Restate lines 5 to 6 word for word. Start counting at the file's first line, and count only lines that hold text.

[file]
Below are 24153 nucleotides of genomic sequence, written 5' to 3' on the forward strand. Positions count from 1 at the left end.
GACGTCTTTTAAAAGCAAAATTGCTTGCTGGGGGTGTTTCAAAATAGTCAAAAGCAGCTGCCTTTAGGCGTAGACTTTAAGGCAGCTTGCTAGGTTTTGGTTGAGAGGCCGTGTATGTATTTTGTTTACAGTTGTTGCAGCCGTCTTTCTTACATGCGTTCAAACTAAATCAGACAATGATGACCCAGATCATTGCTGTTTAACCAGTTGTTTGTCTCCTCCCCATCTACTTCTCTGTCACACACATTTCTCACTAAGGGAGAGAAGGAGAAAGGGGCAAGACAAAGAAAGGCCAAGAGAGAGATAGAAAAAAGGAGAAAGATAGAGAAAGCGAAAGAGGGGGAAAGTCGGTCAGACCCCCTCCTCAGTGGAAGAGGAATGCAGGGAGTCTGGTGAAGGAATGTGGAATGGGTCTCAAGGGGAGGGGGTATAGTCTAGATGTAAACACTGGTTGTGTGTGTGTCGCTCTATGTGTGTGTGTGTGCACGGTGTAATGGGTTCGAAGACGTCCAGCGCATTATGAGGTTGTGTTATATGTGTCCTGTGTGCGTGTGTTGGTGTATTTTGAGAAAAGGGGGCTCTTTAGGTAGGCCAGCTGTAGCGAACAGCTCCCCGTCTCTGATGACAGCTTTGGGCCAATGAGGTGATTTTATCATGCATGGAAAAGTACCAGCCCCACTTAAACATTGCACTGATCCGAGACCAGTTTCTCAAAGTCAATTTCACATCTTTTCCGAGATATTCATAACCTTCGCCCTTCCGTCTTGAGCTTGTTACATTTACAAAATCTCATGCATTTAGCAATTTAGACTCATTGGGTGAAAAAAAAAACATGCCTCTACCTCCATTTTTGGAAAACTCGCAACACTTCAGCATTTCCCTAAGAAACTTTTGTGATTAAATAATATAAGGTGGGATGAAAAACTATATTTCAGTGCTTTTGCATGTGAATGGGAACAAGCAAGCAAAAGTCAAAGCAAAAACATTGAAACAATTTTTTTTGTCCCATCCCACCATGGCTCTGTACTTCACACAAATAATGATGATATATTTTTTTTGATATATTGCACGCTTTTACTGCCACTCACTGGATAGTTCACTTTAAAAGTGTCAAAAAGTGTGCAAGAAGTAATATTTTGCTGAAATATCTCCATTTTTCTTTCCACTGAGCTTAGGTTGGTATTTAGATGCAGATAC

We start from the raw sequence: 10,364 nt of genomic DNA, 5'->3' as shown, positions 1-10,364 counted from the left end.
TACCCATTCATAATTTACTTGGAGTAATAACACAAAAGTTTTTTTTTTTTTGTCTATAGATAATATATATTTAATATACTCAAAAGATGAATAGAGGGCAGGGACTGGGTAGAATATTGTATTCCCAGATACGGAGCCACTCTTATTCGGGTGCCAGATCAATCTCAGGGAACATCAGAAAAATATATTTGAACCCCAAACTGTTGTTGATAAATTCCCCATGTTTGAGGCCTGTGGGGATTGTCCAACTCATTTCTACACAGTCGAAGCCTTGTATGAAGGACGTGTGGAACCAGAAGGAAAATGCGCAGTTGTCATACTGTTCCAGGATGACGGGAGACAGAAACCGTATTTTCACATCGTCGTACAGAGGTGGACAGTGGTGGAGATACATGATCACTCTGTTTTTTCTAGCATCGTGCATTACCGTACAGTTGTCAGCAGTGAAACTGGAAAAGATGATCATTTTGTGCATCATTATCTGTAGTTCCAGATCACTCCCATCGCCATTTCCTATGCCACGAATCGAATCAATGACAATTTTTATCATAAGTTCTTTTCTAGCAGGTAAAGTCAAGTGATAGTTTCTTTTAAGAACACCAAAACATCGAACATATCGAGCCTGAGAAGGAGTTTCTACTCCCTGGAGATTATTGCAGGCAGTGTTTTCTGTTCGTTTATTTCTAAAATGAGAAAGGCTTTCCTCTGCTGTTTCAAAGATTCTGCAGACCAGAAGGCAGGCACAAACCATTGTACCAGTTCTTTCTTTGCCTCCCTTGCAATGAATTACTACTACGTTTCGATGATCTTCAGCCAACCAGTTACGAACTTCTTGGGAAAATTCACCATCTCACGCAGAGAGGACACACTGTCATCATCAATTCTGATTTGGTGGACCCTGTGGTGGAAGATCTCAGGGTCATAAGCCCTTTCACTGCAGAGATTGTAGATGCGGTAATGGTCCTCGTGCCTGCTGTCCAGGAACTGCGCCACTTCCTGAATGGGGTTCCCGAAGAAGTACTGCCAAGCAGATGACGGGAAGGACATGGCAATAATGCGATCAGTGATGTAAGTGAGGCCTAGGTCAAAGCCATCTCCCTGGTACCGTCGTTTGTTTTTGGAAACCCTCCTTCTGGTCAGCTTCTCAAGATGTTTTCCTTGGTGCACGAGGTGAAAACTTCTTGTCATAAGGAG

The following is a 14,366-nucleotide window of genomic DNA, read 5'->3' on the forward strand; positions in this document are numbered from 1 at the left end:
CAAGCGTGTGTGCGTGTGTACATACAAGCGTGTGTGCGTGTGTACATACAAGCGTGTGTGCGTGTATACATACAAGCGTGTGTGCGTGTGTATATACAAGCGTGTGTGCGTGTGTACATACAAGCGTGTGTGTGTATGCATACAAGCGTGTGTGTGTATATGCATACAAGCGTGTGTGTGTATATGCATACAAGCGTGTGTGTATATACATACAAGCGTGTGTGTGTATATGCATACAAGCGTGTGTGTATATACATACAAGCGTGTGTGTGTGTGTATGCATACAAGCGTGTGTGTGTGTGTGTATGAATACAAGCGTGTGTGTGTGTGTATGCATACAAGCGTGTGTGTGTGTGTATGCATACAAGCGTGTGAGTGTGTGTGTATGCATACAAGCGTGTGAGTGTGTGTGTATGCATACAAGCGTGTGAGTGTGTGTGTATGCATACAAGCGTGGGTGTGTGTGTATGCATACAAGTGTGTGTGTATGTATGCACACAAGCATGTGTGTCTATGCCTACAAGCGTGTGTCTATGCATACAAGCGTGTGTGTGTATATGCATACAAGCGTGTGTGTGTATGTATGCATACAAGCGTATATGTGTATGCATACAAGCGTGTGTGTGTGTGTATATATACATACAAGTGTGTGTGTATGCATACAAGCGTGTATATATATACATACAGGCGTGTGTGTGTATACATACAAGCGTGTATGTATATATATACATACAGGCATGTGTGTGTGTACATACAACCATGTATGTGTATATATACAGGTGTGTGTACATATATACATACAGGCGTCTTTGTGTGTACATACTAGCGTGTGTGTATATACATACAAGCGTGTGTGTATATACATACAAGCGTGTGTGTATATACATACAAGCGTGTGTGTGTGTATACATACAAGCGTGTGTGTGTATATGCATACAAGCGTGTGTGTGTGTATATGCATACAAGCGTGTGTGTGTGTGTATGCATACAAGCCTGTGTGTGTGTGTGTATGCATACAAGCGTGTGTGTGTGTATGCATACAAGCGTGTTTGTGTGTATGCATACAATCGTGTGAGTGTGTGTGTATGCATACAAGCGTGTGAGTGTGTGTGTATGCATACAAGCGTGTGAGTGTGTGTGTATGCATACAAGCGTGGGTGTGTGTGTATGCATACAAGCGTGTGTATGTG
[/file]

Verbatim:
The following is a 14,366-nucleotide window of genomic DNA, read 5'->3' on the forward strand; positions in this document are numbered from 1 at the left end:
CAAGCGTGTGTGCGTGTGTACATACAAGCGTGTGTGCGTGTGTACATACAAGCGTGTGTGCGTGTATACATACAAGCGTGTGTGCGTGTGTATATACAAGCGTGTGTGCGTGTGTACATACAAGCGTGTGTGTGTATGCATACAAGCGTGTGTGTGTATATGCATACAAGCGTGTGTGTGTATATGCATACAAGCGTGTGTGTATATACATACAAGCGTGTGTGTGTATATGCATACAAGCGTGTGTGTATATACATACAAGCGTGTGTGTGTGTGTATGCATACAAGCGTGTGTGTGTGTGTGTATGAATACAAGCGTGTGTGTGTGTGTATGCATACAAGCGTGTGTGTGTGTGTATGCATACAAGCGTGTGAGTGTGTGTGTATGCATACAAGCGTGTGAGTGTGTGTGTATGCATACAAGCGTGTGAGTGTGTGTGTATGCATACAAGCGTGGGTGTGTGTGTATGCATACAAGTGTGTGTGTATGTATGCACACAAGCATGTGTGTCTATGCCTACAAGCGTGTGTCTATGCATACAAGCGTGTGTGTGTATATGCATACAAGCGTGTGTGTGTATGTATGCATACAAGCGTATATGTGTATGCATACAAGCGTGTGTGTGTGTGTATATATACATACAAGTGTGTGTGTATGCATACAAGCGTGTATATATATACATACAGGCGTGTGTGTGTATACATACAAGCGTGTATGTATATATATACATACAGGCATGTGTGTGTGTACATACAACCATGTATGTGTATATATACAGGTGTGTGTACATATATACATACAGGCGTCTTTGTGTGTACATACTAGCGTGTGTGTATATACATACAAGCGTGTGTGTATATACATACAAGCGTGTGTGTATATACATACAAGCGTGTGTGTGTGTATACATACAAGCGTGTGTGTGTATATGCATACAAGCGTGTGTGTGTGTATATGCATACAAGCGTGTGTGTGTGTGTATGCATACAAGCCTGTGTGTGTGTGTGTATGCATACAAGCGTGTGTGTGTGTATGCATACAAGCGTGTTTGTGTGTATGCATACAATCGTGTGAGTGTGTGTGTATGCATACAAGCGTGTGAGTGTGTGTGTATGCATACAAGCGTGTGAGTGTGTGTGTATGCATACAAGCGTGGGTGTGTGTGTATGCATACAAGCGTGTGTATGTG